We all dream about it; at least I do anyway—a cause that brings the church together working as part of a whole to make the world a better a place. We dream about all members of the body of Christ serving God by serving others and seeing their faith rooted in that service. It is what the Evangelical Lutheran Church of America dreams about and acts out too.
We are on the precipice of living out that dream in a new way. In August at the Churchwide Assembly there will be a vote to move forward with the ELCA Malaria Campaign. With that vote every member of the ELCA, via their representatives, will be voting to be part of this campaign that will impact the world in a big way. The ELCA has a long heritage of combating malaria via companion churches in Africa and this $15 million campaign is a continuation of that heritage alongside the United Nations Millennium Development Goals. Goal six specifically names malaria, along with Tuberculosis and HIV and AIDS, as a disease that needs to be contained. Therefore the ELCA Malaria campaign is part of a global movement that will reduce the number of deaths related to Malaria worldwide.
Recently at the churchwide offices in Chicago, members of the Malaria Campaign and other World Hunger staff picked the brains of various members of the ELCA who are knowledgeable about malaria and about ways to best spread the word about the campaign. During the Malaria Think Tank’s three days of intense discussion, the Malaria Campaign staff was blessed with fruitful and invaluable dialogue that will help the ELCA in all its expressions take on this endeavor.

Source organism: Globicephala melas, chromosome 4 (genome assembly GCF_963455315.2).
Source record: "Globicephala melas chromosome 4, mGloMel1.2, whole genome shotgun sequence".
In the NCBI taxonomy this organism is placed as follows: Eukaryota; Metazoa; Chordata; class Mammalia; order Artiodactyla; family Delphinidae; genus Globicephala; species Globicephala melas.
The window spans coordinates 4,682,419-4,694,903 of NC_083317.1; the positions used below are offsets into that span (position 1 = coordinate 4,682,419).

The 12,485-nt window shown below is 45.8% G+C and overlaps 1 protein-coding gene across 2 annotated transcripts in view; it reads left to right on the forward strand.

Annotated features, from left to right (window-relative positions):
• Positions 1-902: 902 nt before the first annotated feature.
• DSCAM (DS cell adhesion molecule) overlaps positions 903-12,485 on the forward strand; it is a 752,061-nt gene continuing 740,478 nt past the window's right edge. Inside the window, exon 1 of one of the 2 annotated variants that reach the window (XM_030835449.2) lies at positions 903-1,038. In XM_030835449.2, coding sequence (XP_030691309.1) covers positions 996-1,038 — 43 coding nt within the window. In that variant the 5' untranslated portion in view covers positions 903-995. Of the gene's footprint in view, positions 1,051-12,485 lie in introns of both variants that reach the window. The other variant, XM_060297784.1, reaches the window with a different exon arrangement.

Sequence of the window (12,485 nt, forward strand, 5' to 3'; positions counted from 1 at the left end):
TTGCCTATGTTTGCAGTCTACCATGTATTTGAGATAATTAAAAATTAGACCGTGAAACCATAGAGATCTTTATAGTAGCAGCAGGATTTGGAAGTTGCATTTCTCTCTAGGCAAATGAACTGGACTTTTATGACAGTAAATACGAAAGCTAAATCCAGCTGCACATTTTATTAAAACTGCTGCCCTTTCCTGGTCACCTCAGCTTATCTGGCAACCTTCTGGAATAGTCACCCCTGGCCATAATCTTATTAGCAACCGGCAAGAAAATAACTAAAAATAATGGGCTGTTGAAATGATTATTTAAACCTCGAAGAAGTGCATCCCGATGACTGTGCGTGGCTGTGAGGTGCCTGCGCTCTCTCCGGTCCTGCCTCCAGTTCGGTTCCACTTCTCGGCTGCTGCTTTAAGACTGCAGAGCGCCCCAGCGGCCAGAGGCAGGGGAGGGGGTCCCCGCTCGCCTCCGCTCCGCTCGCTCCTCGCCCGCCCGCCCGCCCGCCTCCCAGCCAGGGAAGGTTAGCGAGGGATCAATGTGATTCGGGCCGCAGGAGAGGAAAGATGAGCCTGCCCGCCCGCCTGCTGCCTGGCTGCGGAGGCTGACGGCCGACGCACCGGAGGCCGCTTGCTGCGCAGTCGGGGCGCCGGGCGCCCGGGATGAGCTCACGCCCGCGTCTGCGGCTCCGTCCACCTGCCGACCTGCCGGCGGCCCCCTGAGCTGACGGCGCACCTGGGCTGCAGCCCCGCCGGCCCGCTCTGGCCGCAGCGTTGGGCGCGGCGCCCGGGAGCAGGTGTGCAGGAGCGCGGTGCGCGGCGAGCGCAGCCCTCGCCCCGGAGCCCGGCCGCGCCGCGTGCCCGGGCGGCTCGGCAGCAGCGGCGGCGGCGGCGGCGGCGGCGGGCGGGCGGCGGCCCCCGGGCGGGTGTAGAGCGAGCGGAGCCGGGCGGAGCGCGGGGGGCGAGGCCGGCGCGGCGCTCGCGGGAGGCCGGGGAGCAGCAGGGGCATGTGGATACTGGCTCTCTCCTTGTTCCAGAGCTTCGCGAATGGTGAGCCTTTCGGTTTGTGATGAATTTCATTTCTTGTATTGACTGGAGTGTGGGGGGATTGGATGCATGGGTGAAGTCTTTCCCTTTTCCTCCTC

The greatest hope from this meeting was that members of the ELCA will use this campaign as a way to go deeper in our faith and in our service to God and to our brothers and sisters around the world. Malaria is a complicated disease to wrap our minds around. It is easy to focus our entire understanding of malaria around bed nets. That’s what most people associate malaria relief with. While providing nets is part of the solution it will not, by itself, save lives. As ELCA members and synods go deeper in their understanding of Malaria and the mission of the Malaria Campaign they will see the bigger picture of malaria within the complex web of poverty. While this particular campaign will end in 2015, our struggle against hunger and poverty will not end. We will need more time and energy grounded in thoughtful discussion, education and prayer if we are to address in any meaningful way global poverty.
So let’s hear your opinions! What do you know about malaria and the ways to help fight it? What are your hopes and dreams for this campaign? How will you or your church or your synod be a public witness in your area? How will you take part in the Malaria Campaign? I can’t wait to hear from you!
God Bless! Karen